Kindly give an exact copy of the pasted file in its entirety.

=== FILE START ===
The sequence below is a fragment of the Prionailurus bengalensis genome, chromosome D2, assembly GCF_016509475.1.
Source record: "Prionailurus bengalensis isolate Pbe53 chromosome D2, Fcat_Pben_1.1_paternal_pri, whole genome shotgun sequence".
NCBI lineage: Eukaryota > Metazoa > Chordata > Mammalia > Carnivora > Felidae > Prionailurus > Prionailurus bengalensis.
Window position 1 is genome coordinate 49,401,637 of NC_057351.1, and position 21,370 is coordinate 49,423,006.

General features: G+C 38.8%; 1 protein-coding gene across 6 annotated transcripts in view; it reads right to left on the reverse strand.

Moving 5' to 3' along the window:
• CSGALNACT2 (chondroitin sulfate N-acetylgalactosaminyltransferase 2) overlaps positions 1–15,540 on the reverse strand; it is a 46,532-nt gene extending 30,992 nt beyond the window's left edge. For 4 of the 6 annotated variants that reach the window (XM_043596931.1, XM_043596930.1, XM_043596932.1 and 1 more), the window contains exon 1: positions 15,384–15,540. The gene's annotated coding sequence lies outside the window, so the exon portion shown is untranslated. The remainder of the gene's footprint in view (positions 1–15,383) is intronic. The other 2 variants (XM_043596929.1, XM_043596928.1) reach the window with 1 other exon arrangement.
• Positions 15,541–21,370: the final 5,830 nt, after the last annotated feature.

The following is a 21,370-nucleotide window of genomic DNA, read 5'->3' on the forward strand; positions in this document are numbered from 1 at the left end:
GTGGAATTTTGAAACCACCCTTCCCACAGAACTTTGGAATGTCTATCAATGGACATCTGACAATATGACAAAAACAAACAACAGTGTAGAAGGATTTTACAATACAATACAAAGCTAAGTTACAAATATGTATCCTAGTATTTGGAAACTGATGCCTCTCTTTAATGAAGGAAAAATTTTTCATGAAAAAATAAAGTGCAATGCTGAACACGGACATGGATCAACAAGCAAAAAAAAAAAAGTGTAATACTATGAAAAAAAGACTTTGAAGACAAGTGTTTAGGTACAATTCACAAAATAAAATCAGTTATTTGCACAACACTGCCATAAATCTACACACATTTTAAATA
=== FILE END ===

The sequence below is a fragment of the Prionailurus bengalensis genome, chromosome D2, assembly GCF_016509475.1.
Source record: "Prionailurus bengalensis isolate Pbe53 chromosome D2, Fcat_Pben_1.1_paternal_pri, whole genome shotgun sequence".
NCBI lineage: Eukaryota > Metazoa > Chordata > Mammalia > Carnivora > Felidae > Prionailurus > Prionailurus bengalensis.
Window position 1 is genome coordinate 49,401,637 of NC_057351.1, and position 21,370 is coordinate 49,423,006.

General features: G+C 38.8%; 1 protein-coding gene across 6 annotated transcripts in view; it reads right to left on the reverse strand.

Moving 5' to 3' along the window:
• CSGALNACT2 (chondroitin sulfate N-acetylgalactosaminyltransferase 2) overlaps positions 1–15,540 on the reverse strand; it is a 46,532-nt gene extending 30,992 nt beyond the window's left edge. For 4 of the 6 annotated variants that reach the window (XM_043596931.1, XM_043596930.1, XM_043596932.1 and 1 more), the window contains exon 1: positions 15,384–15,540. The gene's annotated coding sequence lies outside the window, so the exon portion shown is untranslated. The remainder of the gene's footprint in view (positions 1–15,383) is intronic. The other 2 variants (XM_043596929.1, XM_043596928.1) reach the window with 1 other exon arrangement.
• Positions 15,541–21,370: the final 5,830 nt, after the last annotated feature.

The following is a 21,370-nucleotide window of genomic DNA, read 5'->3' on the forward strand; positions in this document are numbered from 1 at the left end:
GTGGAATTTTGAAACCACCCTTCCCACAGAACTTTGGAATGTCTATCAATGGACATCTGACAATATGACAAAAACAAACAACAGTGTAGAAGGATTTTACAATACAATACAAAGCTAAGTTACAAATATGTATCCTAGTATTTGGAAACTGATGCCTCTCTTTAATGAAGGAAAAATTTTTCATGAAAAAATAAAGTGCAATGCTGAACACGGACATGGATCAACAAGCAAAAAAAAAAAAGTGTAATACTATGAAAAAAAGACTTTGAAGACAAGTGTTTAGGTACAATTCACAAAATAAAATCAGTTATTTGCACAACACTGCCATAAATCTACACACATTTTAAATA